Half marathon #6 is in the books! The NYC Half Marathon was held on March 20th, 2016 in Manhattan. This was my second time participating in the race, but it was my first time actually running it. Flashback to last year…I was super injured but decided to walk all 13.1 miles. Yup, that happened. Luckily, I was healthy enough to actually run this year!
Despite being the first day of Spring, the winter weather refused to let up and left us freezing. I was up at 5AM after a horrific 3-hour sleep session, but race mornings always get me pumped. I stretched, foam rolled, chugged coffee with a side of pb + banana toast, and spent way too long trying to decide what to wear given the wintery temps.
I wore my favorite Lululemon long-sleeve zip-up (mainly because it had hand covers so I wouldn’t have to bring gloves), running tights, and a light jacket. And then I set out for Central Park!
(still dark out…only the crazies and runners are out…one and the same?)
I live super close to Central Park, but the race required all runners to enter through the southern end of the park. Super annoying! I had quite a stroll and was welcomed with a massive crowd of people waiting to enter.
It took over 20 minutes to get past security, leaving me with 10 mins to hit up the port-a-potties and line up for the Wave 2 start at 7:45AM. But I made it! And then I froze to death waiting to start.
I was SO COLD and antsy to begin, and it took me two full miles to finally warm up enough to feel my fingers and toes. I run in Central Park multiple times a week but still struggle up the endless hills. We ran up to the upper end of the park, made a short out-and-back in Harlem, and then reentered the park right at the end of mile 3. It was time for Harlem Hill.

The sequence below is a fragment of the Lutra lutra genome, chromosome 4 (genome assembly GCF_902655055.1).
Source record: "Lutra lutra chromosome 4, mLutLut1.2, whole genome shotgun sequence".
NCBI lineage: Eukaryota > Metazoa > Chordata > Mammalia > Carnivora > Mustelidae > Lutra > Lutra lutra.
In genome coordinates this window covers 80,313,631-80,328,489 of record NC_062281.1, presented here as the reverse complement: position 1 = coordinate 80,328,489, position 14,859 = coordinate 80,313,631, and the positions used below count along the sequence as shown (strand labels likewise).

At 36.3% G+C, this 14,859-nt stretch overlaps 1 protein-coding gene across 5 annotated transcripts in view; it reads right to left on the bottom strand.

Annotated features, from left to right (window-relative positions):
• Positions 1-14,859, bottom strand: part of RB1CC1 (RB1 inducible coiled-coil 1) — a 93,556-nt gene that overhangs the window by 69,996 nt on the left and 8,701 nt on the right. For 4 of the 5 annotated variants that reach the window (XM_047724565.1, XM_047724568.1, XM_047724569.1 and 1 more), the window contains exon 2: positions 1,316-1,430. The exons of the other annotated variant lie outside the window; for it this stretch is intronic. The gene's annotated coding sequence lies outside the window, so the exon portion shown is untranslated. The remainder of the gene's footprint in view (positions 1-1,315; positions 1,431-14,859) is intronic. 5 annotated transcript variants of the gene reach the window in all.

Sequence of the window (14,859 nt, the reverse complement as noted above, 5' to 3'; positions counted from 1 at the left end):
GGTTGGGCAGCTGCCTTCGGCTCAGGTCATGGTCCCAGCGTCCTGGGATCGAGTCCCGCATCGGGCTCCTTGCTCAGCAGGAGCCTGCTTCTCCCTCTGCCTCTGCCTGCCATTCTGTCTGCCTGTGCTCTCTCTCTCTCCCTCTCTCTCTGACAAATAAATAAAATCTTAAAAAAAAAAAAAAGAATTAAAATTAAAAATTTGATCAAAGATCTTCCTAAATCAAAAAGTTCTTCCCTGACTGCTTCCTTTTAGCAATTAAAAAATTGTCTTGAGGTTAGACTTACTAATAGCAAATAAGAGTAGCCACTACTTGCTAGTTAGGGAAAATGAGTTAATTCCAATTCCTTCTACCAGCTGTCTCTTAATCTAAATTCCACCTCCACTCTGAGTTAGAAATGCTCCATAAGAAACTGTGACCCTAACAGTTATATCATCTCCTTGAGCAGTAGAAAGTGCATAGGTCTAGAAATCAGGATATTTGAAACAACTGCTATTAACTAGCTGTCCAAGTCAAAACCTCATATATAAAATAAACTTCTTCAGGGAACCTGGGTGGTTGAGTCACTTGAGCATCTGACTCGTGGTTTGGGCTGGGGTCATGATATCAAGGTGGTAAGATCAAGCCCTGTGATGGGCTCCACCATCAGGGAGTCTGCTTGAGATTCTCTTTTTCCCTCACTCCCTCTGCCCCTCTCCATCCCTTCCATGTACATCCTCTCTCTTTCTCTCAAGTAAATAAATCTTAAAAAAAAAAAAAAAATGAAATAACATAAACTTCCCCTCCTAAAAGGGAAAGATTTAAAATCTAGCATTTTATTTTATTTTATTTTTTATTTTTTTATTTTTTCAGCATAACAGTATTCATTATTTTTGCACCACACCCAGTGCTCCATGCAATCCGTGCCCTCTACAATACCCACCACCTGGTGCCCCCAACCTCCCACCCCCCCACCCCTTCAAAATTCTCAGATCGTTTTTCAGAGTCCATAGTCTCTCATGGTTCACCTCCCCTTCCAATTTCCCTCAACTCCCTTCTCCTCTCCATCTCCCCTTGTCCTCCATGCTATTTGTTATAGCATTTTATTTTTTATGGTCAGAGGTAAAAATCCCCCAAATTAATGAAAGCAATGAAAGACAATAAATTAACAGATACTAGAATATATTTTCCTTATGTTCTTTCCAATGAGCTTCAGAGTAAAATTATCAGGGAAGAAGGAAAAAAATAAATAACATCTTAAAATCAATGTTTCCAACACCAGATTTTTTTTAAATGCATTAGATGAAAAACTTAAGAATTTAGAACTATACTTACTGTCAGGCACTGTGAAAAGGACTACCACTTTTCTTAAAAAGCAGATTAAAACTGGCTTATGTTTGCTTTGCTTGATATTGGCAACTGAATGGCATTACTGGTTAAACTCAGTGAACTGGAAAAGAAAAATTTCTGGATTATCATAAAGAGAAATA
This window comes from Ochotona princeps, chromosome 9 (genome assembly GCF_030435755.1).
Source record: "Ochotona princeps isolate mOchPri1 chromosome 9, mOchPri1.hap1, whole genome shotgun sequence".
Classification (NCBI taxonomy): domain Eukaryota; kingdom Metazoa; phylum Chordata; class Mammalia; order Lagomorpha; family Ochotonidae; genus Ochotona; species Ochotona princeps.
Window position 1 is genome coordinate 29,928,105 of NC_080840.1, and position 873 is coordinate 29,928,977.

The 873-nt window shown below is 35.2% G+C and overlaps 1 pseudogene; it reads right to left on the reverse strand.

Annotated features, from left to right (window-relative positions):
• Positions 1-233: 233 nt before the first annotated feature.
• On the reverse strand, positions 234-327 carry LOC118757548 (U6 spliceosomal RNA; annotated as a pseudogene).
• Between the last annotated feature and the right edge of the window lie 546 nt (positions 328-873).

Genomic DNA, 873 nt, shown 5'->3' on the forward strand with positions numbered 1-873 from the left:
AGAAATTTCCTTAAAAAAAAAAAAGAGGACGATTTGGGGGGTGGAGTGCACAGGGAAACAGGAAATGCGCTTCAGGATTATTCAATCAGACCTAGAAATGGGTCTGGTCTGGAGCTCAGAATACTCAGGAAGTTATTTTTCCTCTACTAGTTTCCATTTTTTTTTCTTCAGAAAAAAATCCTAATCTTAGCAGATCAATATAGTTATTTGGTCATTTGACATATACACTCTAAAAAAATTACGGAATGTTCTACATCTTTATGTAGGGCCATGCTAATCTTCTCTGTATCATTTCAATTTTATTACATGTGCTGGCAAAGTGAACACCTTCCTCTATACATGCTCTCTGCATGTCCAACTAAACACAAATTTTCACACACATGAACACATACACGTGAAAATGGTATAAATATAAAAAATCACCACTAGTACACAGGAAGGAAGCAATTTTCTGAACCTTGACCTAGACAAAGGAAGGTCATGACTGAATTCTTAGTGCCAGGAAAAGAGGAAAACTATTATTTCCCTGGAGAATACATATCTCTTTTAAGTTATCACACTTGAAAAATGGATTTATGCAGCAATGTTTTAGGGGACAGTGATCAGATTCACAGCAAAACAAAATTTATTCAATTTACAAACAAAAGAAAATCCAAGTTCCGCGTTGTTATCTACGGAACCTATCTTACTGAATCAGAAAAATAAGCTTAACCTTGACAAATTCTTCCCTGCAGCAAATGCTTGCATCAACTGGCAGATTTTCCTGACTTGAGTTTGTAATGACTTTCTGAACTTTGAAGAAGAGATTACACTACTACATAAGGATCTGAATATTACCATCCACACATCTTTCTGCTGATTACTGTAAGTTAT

I avoided Harlem Hill the entire training cycle and was dreading it from the moment I crossed the start line. But it wasn’t that bad! I even passed a few people on my way up. But then…my legs felt totally shot! Well, not totally shot but slightly worn from the hills. I personally find the west side hills more challenging, and my legs definitely let me know they were working overtime. At least I knew each and every climb by heart (hello marathon training) and always knew what was coming. The miles rushed by regardless, and we found ourselves exiting Central Park right at the start of the 6th mile. I popped half a shot block for energy hoping to get back some of the energy I lost with every hill. The distinctive lights of Times Square were immediately visible in the distance. The crowds grew as we neared the center and the high energy was incredible! This was my favorite part of the race. How often is the busiest part of Manhattan completely cleared out to run through??
The adventure through Times Square ended right as my Garmin beeped at mile 7. We turned the corner on 42nd street and ran towards the West Side Highway. I ran miles 6-7 faster than intended and started feeling the exertion around mile 8, when things got a bit rough. The west side route was fairly flat and uneventful, but I started losing steam again and slowed down a bit. A friend suddenly found me at one point and ran next to me for a bit, which totally cheered me up! I took another half Shot Blok at mile 10 and rejoiced upon hitting double digits. I love double digits…you know you’re gonna finish the race one way or another!